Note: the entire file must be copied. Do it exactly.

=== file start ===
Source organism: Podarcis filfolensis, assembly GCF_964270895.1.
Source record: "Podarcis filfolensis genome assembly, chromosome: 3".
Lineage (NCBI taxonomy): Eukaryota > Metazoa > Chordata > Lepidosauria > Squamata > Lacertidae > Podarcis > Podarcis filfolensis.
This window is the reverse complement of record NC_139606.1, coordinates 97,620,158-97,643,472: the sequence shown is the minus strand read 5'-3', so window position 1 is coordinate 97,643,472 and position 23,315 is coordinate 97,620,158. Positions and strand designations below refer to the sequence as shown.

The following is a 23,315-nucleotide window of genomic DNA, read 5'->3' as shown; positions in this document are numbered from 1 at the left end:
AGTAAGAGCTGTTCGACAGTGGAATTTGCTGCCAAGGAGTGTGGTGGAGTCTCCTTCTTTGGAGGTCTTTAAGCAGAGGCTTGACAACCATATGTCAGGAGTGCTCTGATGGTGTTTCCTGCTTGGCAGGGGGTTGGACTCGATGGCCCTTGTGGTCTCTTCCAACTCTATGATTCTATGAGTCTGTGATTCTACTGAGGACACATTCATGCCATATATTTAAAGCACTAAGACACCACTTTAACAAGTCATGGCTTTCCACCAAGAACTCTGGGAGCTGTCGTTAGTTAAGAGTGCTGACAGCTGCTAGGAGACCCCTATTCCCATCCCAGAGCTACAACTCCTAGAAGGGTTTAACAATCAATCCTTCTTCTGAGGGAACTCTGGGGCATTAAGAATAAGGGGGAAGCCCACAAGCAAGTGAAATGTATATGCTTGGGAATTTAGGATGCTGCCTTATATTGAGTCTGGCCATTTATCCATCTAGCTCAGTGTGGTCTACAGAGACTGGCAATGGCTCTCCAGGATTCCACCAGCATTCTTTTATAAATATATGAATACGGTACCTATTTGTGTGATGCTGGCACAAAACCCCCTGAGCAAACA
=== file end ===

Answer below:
Source organism: Podarcis filfolensis, assembly GCF_964270895.1.
Source record: "Podarcis filfolensis genome assembly, chromosome: 3".
Lineage (NCBI taxonomy): Eukaryota > Metazoa > Chordata > Lepidosauria > Squamata > Lacertidae > Podarcis > Podarcis filfolensis.
This window is the reverse complement of record NC_139606.1, coordinates 97,620,158-97,643,472: the sequence shown is the minus strand read 5'-3', so window position 1 is coordinate 97,643,472 and position 23,315 is coordinate 97,620,158. Positions and strand designations below refer to the sequence as shown.

The following is a 23,315-nucleotide window of genomic DNA, read 5'->3' as shown; positions in this document are numbered from 1 at the left end:
AGTAAGAGCTGTTCGACAGTGGAATTTGCTGCCAAGGAGTGTGGTGGAGTCTCCTTCTTTGGAGGTCTTTAAGCAGAGGCTTGACAACCATATGTCAGGAGTGCTCTGATGGTGTTTCCTGCTTGGCAGGGGGTTGGACTCGATGGCCCTTGTGGTCTCTTCCAACTCTATGATTCTATGAGTCTGTGATTCTACTGAGGACACATTCATGCCATATATTTAAAGCACTAAGACACCACTTTAACAAGTCATGGCTTTCCACCAAGAACTCTGGGAGCTGTCGTTAGTTAAGAGTGCTGACAGCTGCTAGGAGACCCCTATTCCCATCCCAGAGCTACAACTCCTAGAAGGGTTTAACAATCAATCCTTCTTCTGAGGGAACTCTGGGGCATTAAGAATAAGGGGGAAGCCCACAAGCAAGTGAAATGTATATGCTTGGGAATTTAGGATGCTGCCTTATATTGAGTCTGGCCATTTATCCATCTAGCTCAGTGTGGTCTACAGAGACTGGCAATGGCTCTCCAGGATTCCACCAGCATTCTTTTATAAATATATGAATACGGTACCTATTTGTGTGATGCTGGCACAAAACCCCCTGAGCAAACA